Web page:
Banff-based acoustic trio pay tribute to the region and its people with their latest album Sleeping Buffalo.
It’s a year in which we should revel in what makes us, well, us.
As Canada celebrates 150, the people, their stories, the sounds, what made us who we are, what continues to define us, are the things that we should be embracing.
That’s what makes the release of Banff-based roots act The Wardens’s new album Sleeping Buffalo all the more notable.
It is Canadian. Canadian to the core.
That’s because the band is very much of this country’s making and, more specifically, of this region’s history.
The acoustic trio, featuring Ray Schmidt, Bradley Bischoff and Scott Ward, sing and strum of the tales of Mounties, bandits, cowboys, coal miners, train men, musicians, hunters and park wardens in an incredibly honest and western way — as sweet as the sweetest sweetgrass and as fresh as the iciest mountain stream
And adding to the charm and authenticity of the band is that, yes, they did serve Parks Canada — even forming in 2009 during the National Park Warden centennial — with Schmidt, a former trapper, joining up in 2001, Bischoff beginning his tenure in the service in Jasper two decades earlier, and Ward a Governor General’s Award-winner for Exemplary Service as a Peace Officer with 30 years in the field in Banff National Park.
Prior to the release of their Leeroy Stagger-produced second full-length Sleeping Buffalo with a number of Southern Alberta launch dates, including Thursday at the Rolston Recital Hall in Banff, Friday at Calgary’s Woodcliff United Church and a sold-out show Saturday at the artsPlace in Canmore, Ward spoke with theYYSCENE. Here are excerpts from that chat.
Q: Congratulations on the record. It’s an album that is very particular to this region yet I don’t think that limits its appeal. But is that ever a worry for the band?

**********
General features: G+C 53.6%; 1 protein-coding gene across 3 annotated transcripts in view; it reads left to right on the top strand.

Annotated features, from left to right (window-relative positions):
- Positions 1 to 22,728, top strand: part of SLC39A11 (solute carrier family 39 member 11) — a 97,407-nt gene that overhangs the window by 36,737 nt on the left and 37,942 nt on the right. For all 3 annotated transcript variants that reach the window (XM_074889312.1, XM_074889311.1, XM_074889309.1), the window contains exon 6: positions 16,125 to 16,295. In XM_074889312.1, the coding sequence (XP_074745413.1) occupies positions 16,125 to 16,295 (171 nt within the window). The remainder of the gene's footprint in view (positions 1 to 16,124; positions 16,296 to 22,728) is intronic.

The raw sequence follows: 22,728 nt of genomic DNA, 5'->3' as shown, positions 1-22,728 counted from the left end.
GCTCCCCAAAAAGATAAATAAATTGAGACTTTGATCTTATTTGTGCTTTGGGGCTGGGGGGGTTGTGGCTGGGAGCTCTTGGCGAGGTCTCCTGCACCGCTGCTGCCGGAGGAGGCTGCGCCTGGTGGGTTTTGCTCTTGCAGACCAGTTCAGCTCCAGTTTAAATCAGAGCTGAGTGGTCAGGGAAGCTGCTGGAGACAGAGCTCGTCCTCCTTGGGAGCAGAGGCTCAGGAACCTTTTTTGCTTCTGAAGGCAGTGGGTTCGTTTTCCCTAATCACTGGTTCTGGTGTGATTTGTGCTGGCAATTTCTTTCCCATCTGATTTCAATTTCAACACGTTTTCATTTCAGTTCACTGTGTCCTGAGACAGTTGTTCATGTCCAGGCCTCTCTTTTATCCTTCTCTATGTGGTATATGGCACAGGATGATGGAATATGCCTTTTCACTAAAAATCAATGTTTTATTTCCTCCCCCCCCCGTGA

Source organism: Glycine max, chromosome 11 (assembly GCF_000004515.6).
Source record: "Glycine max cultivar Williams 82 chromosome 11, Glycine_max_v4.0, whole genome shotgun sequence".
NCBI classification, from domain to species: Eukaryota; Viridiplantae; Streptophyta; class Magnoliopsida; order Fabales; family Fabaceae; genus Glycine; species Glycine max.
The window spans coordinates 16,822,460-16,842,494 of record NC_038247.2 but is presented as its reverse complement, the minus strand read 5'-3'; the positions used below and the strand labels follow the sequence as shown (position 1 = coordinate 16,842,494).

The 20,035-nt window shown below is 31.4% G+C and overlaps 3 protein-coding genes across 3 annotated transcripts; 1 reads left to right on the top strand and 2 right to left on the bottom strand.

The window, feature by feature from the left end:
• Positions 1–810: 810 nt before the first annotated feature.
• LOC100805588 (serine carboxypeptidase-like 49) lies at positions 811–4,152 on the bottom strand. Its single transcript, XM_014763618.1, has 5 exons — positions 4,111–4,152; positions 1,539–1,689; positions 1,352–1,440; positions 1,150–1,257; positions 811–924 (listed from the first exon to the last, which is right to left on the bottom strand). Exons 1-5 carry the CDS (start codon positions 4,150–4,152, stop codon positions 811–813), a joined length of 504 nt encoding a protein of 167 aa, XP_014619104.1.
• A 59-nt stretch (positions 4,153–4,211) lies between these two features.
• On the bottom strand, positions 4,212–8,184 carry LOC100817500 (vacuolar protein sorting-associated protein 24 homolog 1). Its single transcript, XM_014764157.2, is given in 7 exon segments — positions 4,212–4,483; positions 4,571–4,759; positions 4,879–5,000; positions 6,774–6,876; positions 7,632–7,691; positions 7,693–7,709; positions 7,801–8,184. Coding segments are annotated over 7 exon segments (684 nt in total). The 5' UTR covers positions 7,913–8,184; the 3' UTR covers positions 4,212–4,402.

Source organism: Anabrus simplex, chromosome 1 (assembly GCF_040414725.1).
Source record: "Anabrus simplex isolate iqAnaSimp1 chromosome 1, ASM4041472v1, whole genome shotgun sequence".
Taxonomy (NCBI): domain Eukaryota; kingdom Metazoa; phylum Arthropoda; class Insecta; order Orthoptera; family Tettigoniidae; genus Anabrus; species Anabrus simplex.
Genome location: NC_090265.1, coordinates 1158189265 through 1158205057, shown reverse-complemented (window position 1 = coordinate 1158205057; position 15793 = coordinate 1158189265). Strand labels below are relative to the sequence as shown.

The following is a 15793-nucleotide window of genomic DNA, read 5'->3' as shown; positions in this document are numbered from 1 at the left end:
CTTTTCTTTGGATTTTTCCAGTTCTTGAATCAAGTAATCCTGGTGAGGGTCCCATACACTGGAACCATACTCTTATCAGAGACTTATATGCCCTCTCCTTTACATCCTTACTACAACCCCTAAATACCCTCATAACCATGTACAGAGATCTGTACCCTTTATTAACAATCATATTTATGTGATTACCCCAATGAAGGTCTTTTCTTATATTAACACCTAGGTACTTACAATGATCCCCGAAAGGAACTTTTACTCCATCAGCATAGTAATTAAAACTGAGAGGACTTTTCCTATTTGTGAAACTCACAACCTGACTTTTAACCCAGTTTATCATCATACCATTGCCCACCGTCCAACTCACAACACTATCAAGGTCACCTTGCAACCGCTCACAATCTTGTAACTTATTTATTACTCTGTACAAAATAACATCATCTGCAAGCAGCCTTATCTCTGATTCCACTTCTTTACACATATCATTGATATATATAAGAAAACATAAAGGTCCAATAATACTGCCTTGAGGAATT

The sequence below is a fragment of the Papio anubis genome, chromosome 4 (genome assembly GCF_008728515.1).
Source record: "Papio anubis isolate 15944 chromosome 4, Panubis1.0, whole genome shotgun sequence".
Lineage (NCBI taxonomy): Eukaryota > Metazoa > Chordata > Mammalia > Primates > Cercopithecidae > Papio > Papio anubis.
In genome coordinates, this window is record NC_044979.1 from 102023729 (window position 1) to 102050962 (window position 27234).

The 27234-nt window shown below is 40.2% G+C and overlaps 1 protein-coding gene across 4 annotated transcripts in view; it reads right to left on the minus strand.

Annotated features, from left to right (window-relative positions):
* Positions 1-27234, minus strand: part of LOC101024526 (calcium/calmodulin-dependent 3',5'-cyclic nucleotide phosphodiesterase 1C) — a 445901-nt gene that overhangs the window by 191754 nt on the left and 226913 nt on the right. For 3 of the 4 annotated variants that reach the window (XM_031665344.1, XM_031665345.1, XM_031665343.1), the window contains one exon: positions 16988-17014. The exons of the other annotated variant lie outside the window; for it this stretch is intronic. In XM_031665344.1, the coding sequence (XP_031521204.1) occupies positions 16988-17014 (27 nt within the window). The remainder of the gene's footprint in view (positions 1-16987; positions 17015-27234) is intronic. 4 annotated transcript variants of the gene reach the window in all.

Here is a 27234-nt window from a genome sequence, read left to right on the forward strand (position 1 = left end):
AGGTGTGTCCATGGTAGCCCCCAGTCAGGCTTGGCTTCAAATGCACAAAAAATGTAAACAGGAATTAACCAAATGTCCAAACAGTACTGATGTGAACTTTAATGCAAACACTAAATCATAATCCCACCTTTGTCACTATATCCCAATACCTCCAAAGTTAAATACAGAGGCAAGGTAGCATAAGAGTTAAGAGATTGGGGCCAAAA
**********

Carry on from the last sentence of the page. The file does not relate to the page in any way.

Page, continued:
A: I thought at one point it might be, but the concerts we’ve done all over western Canada and even the U.S. now it seems like the appeal is there, broadly so. I think it’s just the songwriting and the musicianship, that helps it stand alone, aside from being local or regional. I think it’s sort of a refreshing change from a lot of songs that have been written about love and that kind of stuff. It is regional but it seems to have a broad appeal. We’ve played in some pretty crazy places (and) we’ve done some corporate gigs here in Banff, too, where people have come from different places in the world and still been interested.
Q: I think part of the charm it is is how honest, simple and traditional it is. It must be difficult to do something original while being true to the old time sound and feel?
A: It is tough sometimes, but it just seems to be the way we naturally write songs. Brad and I write more full-ahead, full-on ballad songs and Ray, his songs are a little more artistic and take a few more twists and turns, but all three of us write quite differently so it makes for good variety when the songs are put together on an album.
Q: And all three of you have three incredible backgrounds. It’s fascinating. And that, to me, makes the music make even more sense, even more authentic.